Rome: Italy posted a decrease in COVID-19 intensive care cases and hospitalizations as the death toll pushed past the 30,000 mark, according to the latest numbers released by the country’s Civil Protection Department.
The nationwide total of active infections fell by 1,663 cases to 87,961, down from a total of 89,624 infections on Thursday, Xinhua news agency reported on Friday.
Of those who tested positive for the new coronavirus, 1,168 are in intensive care (down by 143 patients compared with Thursday’s) and 14,636 are hospitalized with symptoms (down by 538 patients over the past 24 hours).
The rest — 72,157 cases, or 82 per cent of those who tested positive — are quarantined at home as they are asymptomatic or have very light symptoms.
There were also 2,747 additional recoveries, bringing that total to 99,023.
The death toll on Friday was 243, taking the total to 30,201 since the outbreak was first recorded in Italy’s northern Lombardy region on February 21.
The total number of COVID-19 infections, fatalities, and recoveries since the pandemic began has risen to 217,185 cases over the past 24 hours, from 215,858 on Thursday.
During a televised press conference earlier in the day, National Institute of Health (ISS) President Silvio Brusaferro said “the epidemiological curve is decreasing” and “we are moving towards fewer and fewer cases” across all of Italy’s 20 regions.
Citing studies on the medical records of the deceased during the pandemic, Brusaferro said COVID-19 was the main cause of death for the majority, “while for 10-12 per cent of the patients who were infected by the new coronavirus” the main causes of death were other pre-existing conditions.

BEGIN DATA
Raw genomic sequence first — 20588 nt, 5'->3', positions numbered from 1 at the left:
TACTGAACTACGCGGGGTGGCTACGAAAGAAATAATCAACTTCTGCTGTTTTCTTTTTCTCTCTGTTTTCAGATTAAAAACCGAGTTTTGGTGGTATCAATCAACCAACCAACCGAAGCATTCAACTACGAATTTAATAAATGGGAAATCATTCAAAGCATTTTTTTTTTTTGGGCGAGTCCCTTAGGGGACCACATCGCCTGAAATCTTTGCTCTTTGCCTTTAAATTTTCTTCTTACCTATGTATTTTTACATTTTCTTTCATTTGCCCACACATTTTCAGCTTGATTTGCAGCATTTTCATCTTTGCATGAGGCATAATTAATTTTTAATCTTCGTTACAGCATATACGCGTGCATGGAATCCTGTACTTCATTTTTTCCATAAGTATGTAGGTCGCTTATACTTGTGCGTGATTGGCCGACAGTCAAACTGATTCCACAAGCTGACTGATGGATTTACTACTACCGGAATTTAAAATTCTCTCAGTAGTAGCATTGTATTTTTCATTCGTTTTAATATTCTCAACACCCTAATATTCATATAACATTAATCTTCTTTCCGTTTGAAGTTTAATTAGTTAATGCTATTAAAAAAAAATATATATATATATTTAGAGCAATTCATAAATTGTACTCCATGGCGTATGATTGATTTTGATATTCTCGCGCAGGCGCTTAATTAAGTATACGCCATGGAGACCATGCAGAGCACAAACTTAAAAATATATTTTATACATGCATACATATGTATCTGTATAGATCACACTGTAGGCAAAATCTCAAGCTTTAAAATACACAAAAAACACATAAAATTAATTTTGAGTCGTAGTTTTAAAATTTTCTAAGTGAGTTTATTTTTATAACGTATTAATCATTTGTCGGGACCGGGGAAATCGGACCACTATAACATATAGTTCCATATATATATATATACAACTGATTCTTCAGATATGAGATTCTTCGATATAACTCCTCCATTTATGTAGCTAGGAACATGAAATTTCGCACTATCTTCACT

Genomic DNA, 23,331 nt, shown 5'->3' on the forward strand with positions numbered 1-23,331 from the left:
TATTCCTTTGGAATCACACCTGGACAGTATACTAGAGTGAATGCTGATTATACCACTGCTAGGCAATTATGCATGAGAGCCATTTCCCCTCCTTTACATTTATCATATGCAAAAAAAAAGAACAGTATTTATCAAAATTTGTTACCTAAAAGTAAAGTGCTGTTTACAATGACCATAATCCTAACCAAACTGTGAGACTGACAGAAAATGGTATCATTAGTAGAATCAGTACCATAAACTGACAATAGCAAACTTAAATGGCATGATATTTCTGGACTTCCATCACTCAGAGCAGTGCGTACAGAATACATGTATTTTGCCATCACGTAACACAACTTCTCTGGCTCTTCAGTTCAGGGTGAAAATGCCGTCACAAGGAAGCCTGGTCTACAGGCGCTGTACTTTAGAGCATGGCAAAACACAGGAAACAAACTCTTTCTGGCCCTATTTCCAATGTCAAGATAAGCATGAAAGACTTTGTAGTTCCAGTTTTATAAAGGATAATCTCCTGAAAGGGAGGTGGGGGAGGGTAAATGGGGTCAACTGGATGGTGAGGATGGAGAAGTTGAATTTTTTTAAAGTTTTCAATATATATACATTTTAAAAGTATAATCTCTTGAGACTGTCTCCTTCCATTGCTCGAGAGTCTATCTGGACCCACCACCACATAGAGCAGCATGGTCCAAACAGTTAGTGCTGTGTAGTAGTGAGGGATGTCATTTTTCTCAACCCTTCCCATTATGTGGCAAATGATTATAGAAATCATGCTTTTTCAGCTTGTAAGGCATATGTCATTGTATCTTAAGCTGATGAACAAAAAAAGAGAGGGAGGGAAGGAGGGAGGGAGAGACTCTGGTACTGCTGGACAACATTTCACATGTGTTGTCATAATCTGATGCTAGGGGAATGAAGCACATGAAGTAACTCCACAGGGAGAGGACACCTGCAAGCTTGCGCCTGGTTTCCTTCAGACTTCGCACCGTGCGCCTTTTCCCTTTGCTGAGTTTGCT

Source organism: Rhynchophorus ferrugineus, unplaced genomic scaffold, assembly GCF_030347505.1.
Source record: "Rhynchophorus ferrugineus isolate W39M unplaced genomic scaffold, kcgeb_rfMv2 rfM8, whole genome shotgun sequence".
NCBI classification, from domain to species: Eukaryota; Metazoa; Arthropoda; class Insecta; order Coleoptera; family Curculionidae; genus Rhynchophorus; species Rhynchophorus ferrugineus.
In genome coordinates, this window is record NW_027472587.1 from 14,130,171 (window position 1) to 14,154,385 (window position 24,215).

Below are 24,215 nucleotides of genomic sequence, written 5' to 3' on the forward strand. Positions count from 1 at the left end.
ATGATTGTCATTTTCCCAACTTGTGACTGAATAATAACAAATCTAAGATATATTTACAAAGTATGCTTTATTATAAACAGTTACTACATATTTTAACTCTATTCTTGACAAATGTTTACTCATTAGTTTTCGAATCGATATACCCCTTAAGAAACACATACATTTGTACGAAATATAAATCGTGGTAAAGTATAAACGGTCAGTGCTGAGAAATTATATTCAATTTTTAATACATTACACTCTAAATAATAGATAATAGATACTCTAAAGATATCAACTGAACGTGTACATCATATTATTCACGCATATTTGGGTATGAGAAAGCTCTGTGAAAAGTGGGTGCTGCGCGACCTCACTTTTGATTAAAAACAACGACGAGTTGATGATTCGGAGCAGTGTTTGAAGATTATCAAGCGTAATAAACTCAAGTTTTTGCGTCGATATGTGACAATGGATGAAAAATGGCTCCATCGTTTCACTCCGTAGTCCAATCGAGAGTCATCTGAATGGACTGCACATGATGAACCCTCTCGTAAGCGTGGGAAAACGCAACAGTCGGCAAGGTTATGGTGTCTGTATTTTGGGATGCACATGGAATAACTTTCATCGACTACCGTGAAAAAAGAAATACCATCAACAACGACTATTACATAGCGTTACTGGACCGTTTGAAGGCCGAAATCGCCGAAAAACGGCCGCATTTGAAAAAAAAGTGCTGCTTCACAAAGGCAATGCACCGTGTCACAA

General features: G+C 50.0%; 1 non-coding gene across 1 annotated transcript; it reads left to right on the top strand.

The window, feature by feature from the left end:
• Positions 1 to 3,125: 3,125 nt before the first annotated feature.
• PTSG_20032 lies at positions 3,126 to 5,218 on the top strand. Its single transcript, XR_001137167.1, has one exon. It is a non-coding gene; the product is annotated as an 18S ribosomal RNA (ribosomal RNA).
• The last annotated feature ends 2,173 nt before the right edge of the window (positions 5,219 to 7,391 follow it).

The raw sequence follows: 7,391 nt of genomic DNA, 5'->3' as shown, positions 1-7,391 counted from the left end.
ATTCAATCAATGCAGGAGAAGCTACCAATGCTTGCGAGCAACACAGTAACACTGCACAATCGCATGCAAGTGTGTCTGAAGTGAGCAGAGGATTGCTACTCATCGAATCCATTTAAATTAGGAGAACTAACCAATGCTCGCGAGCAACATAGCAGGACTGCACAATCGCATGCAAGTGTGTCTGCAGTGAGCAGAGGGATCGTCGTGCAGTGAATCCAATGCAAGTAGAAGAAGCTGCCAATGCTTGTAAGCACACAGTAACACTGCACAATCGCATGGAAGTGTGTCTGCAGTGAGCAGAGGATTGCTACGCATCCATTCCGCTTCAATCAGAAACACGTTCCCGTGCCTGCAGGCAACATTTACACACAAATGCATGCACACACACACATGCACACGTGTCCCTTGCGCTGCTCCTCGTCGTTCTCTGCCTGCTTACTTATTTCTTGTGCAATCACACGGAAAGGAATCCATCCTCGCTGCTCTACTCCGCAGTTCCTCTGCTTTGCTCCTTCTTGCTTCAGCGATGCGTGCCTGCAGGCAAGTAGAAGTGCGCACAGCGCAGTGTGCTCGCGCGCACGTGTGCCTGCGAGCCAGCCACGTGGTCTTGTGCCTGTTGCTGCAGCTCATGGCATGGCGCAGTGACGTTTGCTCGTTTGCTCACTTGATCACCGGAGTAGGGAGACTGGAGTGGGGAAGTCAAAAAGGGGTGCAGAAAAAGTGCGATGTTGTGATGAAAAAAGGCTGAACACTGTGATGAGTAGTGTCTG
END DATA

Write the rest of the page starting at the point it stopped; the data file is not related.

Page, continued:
According to him, the epidemiological impact of the end of the lockdown on May 4 will be seen “beginning next week.”
Also at the press conference was Gian Carlo Blangiardo, president of national statistics institute Istat.
“The amount of additional deaths in the course of one month and 10 days (between February 20 and March 31) has been at least 39 per cent more, or about 25,000 additional deaths, compared to the average death rate for the same period in the past five years,” Blangiardo said.
Of the dead during the period this year, 54 per cent had been diagnosed with COVID-19 and the remaining 46 percent were “directly or indirectly associated” with COVID-19.
Blangiardo explained that the second category refers to patients who succumbed to the new coronavirus because one of their vital organs had already been compromised by another disease, or those with life-threatening conditions who didn’t manage to get hospitalized in time due to the coronavirus emergency.
Also on Friday, the National Institute for Insurance against Accidents at Word (INAIL) said in a statement that over 37,000 COVID-19 infections occurred in the workplace between the end of February and May 4 this year. These infections resulted in 129 fatalities, of which 82.2 per cent were men and 17.8 per cent were women, INAIL noted.
Almost 73.2 per cent of the cases and 40 per cent of the fatalities took place in the health care and social services. And 43.7 per cent of those infected and 18.6 per cent of the dead were nurses and physiotherapists, 20.8 per cent of those who contracted the virus were health care operators, 12.3 per cent were doctors, and 7.1 per cent were social service workers, according to the statement.
The Lombardy region had the highest incidence of infections (34.2 per cent) and deaths (43 per cent), followed by the northern regions of Piedmont, with 14.9 per cent of infections, Emilia Romagna (10 per cent), Veneto (8.9 per cent), Tuscany (5.8 per cent) and Liguria (4.2 per cent).
The average age of those infected was 47 years, while the average age of those who died was 58, stated INAIL.
In a message to the nation to mark World Red Cross and Red Crescent Day on Friday, Italian President Sergio Mattarella said “the virus has cut many lives short and impressed our memory with images we will not forget. But … the skill of doctors and nurses (and) the dedication of those who played essential roles have allowed us to overcome the most critical stages.”
The dedication of the health care workers and volunteers “will help us embark on a new season of civil, economic and social development,” Mattarella added. (IANS)